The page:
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Computational and Experimental Investigation of the Aerodynamics of a W-shaped leading edge reversed delta plan-form wing

Musaj, M (2010). Computational and Experimental Investigation of the Aerodynamics of a W-shaped leading edge reversed delta plan-form wing. (Unpublished Doctoral thesis, City, University of London)


A feasibility analysis for an unconventional W-shaped leading edge, reversed delta plan-form wing has been carried out. The wing is believed to aid the Vertical/Short Take-off and Landing (V/STOL) capabilities of small aircraft. The main focus of the research was to carry out computational investigations of the flow phenomena associated with this unique shaped wing at cruise, take-off, and landing configurations. An interactive numerical and experimental method was used to baseline the important flow-field structures associated with this wing, and to identify the necessary areas for further comprehensive full-scale numerical investigations carried out herein.

Numerical simulations solved the explicit quasi-steady compressible Navier-Stokes equations for the cruise conditions (run at a Reynolds Number of 3x107), while segregated quasi-steady incompressible Navier-Stokes equations were solved for the ground-effect analyses and low-speed wind tunnel simulations on a 5% scale of the wing (run at Reynolds Number of 3x105 and 3.6x105).Numerically, the ground was accounted for with the image method, and the static ground board method.

The fuselage was not modelled in the numerical or experimental investigations. Hence, it needs to be noted that the additional lift-dependant drag caused by the modification of the span loading due to fuselage has not been accounted for. Also, the there are limitations on the ground height limited by the inclusion of the fuselage.

In general, the wing was found to have a highly three-dimensional flow field. Both low-speed and high-speed free-flight results revealed that the wing exhibits soft stall and a good lift-to-drag ratio, as well as statically stable pitching moment response up to stall conditions. Maximum lift was reached at 14°< α < 16°, giving a lift-to-drag ratio of 18. On-surface streamline observations showed that the effect of the forward sweep assists in terminating the propagation of the flow separation along the entire part of the wing. High-speed numerical investigations showed regions of local supersonic flow, but with no detrimental effects on the performance of the wing. Near-wake results by both means of study revealed inboard vortex phenomena at higher angle of attack.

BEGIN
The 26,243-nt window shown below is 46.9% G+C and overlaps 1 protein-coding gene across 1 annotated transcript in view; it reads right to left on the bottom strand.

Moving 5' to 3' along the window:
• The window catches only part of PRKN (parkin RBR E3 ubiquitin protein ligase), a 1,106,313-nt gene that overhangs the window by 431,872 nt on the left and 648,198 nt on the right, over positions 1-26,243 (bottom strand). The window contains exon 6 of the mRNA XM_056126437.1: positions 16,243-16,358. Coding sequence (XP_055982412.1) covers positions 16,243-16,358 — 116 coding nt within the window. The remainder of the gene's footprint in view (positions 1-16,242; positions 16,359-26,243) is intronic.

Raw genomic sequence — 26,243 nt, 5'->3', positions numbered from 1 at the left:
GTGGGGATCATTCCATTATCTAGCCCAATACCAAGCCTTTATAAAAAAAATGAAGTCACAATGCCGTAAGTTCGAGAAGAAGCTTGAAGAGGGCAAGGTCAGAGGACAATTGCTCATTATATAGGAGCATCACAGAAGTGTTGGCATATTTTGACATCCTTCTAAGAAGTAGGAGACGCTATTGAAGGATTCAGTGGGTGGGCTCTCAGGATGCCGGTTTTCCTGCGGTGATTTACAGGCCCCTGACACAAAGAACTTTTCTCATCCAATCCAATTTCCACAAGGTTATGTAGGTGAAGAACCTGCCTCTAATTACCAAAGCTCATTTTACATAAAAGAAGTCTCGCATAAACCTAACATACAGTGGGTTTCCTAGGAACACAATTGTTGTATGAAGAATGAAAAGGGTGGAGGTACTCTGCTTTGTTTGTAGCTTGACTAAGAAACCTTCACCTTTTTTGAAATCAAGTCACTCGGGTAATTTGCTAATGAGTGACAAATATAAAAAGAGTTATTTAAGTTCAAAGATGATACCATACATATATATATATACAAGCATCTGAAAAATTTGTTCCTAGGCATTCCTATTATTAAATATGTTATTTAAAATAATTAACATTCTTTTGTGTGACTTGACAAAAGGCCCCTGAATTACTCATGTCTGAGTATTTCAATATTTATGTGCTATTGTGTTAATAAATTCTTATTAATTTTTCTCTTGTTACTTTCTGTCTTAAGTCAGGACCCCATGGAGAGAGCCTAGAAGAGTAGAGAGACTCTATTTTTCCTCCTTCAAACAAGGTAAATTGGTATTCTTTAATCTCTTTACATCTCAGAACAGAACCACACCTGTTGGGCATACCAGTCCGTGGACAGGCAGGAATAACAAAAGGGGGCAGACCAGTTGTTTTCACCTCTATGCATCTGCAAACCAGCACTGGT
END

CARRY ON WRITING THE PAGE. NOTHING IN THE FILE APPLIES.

The ground-effect results showed a great increase of the lift coefficient and lift-to-drag ratio for the W-wing in ground effect. Values of L/D=30 were achieved for h/b = 0.09, a 90 % increase as compared to the free-flight case. Regions of very low velocity and high pressure underneath the wing were resolved, suggesting a very strong “air cushion” effect being induced by the wing.
Modification of the wing design suggested that in absence of the forward-sweep, the un-swept wing struggles to maintain attached flow, or indeed prevent further separation on the rest of the wing.

Publication Type: Thesis (Doctoral)
Subjects: T Technology > TA Engineering (General). Civil engineering (General)
T Technology > TL Motor vehicles. Aeronautics. Astronautics
Departments: School of Science & Technology
Doctoral Theses
School of Science & Technology > School of Science & Technology Doctoral Theses
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